Two recent cases have focused attention on the hard choices faced by company counsel involved in criminal investigations and prosecutions.
The cases didn’t involve the FCPA. But they hold lessons for lawyers and executives dealing with FCPA compliance and enforcement.
In November, the DOJ indicted GlaxoSmithKline’s associate general counsel Lauren Stevens for obstruction and making false statements to the FDA during an investigation of her company’s products and labelling practices.
“There is a difference between legal advocacy based on the facts and distorting the facts to cover up the truth,” said Carmen Ortiz, U.S. Attorney for the District of Massachusetts, who announced the indictment. “Federal agencies such as the FDA cannot protect the public health if the entities and individuals they regulate provide false information and conceal the true facts. . . .”
Last week, law.com reported that the judge might dismiss the case “due to a prosecutor’s grand jury error.” Still, Stevens’ indictment for obstruction, punishable by up to 20 years in prison, should concern company lawyers responding to internal and external FCPA investigations.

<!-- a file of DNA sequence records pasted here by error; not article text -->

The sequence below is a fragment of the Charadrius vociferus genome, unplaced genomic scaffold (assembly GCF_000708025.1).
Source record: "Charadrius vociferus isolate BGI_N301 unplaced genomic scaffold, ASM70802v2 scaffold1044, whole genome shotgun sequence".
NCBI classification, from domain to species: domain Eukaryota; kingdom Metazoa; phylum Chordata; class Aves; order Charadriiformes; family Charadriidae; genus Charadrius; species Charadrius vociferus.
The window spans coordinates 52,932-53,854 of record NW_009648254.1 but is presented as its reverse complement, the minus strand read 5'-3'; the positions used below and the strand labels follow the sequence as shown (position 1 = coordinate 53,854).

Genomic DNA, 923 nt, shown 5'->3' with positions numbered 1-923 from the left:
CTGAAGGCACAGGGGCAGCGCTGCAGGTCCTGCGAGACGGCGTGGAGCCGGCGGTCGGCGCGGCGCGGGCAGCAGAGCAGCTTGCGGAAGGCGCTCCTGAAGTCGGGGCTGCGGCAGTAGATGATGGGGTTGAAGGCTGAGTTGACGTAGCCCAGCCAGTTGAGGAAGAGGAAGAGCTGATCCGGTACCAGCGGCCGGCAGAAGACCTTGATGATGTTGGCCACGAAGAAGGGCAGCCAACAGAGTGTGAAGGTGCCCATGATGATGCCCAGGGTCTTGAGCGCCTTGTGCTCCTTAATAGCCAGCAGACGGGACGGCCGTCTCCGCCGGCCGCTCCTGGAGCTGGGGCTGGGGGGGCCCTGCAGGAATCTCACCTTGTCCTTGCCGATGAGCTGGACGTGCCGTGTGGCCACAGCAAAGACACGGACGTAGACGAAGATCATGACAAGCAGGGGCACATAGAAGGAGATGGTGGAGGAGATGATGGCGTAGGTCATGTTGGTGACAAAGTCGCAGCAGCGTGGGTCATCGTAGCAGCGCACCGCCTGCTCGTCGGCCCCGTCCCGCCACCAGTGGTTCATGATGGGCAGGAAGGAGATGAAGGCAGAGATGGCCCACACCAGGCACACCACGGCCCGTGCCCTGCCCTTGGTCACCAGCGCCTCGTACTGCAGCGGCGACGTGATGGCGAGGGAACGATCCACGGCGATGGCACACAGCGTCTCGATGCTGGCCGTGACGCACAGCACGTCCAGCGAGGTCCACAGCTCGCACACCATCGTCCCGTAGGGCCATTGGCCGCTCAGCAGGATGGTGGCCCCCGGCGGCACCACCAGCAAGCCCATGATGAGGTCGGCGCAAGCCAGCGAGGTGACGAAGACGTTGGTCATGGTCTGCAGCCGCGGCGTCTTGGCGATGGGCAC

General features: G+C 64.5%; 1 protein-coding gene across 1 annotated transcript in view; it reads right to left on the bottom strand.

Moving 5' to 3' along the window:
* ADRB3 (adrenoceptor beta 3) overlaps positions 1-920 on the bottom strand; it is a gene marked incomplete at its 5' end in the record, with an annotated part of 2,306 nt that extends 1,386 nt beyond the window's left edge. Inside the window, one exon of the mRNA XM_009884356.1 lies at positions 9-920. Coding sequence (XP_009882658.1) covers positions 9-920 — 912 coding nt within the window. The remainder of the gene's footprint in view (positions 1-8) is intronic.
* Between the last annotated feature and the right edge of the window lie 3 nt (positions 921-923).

Another case about company counsel was reported this week by Ellen Podgor. The Third Circuit looked at attorney-client privilege between Sutton Keany, former U.S. outside counsel to Morgan Crucible, a public company based in Britain, and Ian Norris, the one-time CEO of the company who was later convicted in the U.S. of obstruction.
The court found that Keany had represented not any individual within the corporation but only the company itself. So no privilege existed between Keany and Norris.
Podgor said the case is a warning “to all the corporate executives that are cooperating with corporate counsel thinking that the individual is representing them — beware….”
We also view it as a warning to company counsel, both inside and outside. The case means lawyers will be more vulnerable to pressure from the DOJ to testify against executives at client companies. And lawyers who may themselves be facing the threat of indictment for obstruction will make particularly easy targets.
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Download the Third Circuit’s opinion in U.S. v. Ian Norris here.
Download the indictment in U.S. v. Stevens here.